Dr Claire Carouge is fascinated by climate science, but it's not the science itself that keeps her up at night.
Her passion is for engineering, giving her the rare skillset of being able to bridge the often-complex gap between science and software.
Dr Carouge has recently joined ACCESS-NRI as Leader for the Land Modelling Infrastructure team.
ACCESS-NRI is a new research infrastructure that models past and future climate, weather and earth systems to support research and decision-making in Australia.
"I have long been aware of ACCESS-NRI and knew I wanted to be involved - it's great to be here from the start and to be able to help shape it up," Dr Carouge said."
In the role, Dr Carouge will be responsible for delivering a modelling infrastructure for land research in Australia.
"This infrastructure will be informed by the needs of the Australian land modelling research community," she said.
"The land modelling setup will be designed to streamline research activity and to integrate within the overall infrastructure for climate modelling developed at ACCESS-NRI."
Dr Carouge, who grew up in France and came to Australia 11 years ago, completed her PhD in Atmospheric Sciences and says that while she loved the topic, she felt herself pulled in another direction.
"I was always more interested in figuring out how to write the software that would solve the issue, rather than analysing the results," she said.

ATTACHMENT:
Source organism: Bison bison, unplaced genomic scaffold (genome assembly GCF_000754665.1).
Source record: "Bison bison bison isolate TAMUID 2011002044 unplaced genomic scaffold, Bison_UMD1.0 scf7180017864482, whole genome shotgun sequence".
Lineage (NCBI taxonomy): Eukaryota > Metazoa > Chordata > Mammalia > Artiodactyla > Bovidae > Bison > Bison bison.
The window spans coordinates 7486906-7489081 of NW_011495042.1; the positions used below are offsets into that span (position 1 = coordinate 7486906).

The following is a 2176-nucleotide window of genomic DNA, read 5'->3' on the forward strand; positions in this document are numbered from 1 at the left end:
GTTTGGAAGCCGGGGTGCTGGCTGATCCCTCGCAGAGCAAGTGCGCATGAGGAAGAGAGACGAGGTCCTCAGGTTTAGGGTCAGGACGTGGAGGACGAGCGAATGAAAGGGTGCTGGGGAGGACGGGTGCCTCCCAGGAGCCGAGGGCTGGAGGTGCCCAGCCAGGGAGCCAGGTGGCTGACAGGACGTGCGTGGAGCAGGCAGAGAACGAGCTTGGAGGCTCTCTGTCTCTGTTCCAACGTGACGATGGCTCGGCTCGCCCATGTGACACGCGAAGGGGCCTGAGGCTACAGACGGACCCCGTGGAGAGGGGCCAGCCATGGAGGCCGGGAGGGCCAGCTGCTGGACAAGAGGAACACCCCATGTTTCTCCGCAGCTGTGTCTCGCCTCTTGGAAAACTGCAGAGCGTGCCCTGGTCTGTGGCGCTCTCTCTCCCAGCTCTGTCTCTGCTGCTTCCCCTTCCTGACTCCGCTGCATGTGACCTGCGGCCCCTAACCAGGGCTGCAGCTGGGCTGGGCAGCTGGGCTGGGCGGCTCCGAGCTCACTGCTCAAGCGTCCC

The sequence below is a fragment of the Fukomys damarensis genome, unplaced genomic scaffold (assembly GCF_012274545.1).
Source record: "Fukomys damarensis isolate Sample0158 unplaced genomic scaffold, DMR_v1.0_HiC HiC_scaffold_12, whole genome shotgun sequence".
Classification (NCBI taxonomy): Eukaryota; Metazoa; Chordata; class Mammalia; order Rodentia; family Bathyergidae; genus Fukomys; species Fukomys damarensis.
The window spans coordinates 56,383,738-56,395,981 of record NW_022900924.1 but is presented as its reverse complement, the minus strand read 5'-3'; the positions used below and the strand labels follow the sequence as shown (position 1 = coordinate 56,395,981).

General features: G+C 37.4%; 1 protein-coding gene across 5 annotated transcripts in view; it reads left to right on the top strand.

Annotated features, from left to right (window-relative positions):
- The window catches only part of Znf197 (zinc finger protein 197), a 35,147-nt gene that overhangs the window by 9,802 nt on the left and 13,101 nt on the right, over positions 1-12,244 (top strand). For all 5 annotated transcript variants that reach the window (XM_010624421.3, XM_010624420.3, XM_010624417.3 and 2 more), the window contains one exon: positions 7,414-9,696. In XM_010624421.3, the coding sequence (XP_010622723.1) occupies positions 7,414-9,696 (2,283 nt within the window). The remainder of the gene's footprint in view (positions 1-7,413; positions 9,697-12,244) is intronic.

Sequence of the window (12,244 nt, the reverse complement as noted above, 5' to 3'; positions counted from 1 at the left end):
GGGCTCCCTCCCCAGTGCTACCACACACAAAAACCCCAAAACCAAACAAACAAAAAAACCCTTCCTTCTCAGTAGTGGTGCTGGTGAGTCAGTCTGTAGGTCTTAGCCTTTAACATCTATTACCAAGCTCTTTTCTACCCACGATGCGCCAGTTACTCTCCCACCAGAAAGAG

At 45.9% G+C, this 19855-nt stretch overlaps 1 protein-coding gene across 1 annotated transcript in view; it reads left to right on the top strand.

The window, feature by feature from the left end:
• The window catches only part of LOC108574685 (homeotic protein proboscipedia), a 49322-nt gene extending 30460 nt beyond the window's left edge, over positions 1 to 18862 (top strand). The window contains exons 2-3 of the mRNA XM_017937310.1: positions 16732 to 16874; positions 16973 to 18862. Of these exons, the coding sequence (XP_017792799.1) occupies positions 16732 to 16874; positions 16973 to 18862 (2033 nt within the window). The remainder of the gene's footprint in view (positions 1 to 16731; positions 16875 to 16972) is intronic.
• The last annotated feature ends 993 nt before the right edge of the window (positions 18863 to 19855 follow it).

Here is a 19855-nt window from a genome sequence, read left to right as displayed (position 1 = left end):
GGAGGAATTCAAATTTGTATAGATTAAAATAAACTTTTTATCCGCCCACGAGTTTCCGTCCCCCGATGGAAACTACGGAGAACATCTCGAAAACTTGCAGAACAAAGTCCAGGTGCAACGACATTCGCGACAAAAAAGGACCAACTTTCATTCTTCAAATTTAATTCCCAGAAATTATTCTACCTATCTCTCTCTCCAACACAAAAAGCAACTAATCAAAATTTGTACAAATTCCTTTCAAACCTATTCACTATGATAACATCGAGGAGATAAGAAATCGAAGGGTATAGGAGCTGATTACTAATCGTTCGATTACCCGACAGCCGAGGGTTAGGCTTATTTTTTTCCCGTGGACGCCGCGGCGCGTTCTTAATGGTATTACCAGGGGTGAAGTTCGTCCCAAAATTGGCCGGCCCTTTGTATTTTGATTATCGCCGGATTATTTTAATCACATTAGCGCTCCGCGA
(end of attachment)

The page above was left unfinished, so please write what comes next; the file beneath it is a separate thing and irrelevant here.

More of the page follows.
"I realised I wasn't so much a scientist as what I would call an engineer. And I made the move. People were telling me I could be a scientist, but no - I wanted to work on making things happen."
However, she's very clear it's not just any software engineering that grabs her attention.
"I still have an attachment to climate science - I'm very much attached to both," she said.
"In this role I will need to be that crucial connection between the scientific community and the software engineers at ACCESS-NRI."
During Dr Carouge's extensive career as a research software engineer, she has worked with climate models covering different parts of the climate system - ocean, atmosphere, land and atmospheric chemistry.
In recent years, her work focused on the land surface model Community Atmosphere-Biosphere Land Exchange (CABLE), and she has notably successfully coupled CABLE to the atmospheric regional model Weather Research and Forecasting (WRF).
She said her favourite aspect of the role is helping to accelerate climate research in Australia by facilitating access to climate models and climate data by researchers.
"I also like adapting climate models and the data analysis workflows to enable more ambitious research," she said.
"At ACCESS-NRI, climate modelling is the central topic of the whole institution, so it's great to have so many people to learn from and to share knowledge.
"My goal is to see a unified scientific community around current climate models, with the models able to suit the needs of the entire community."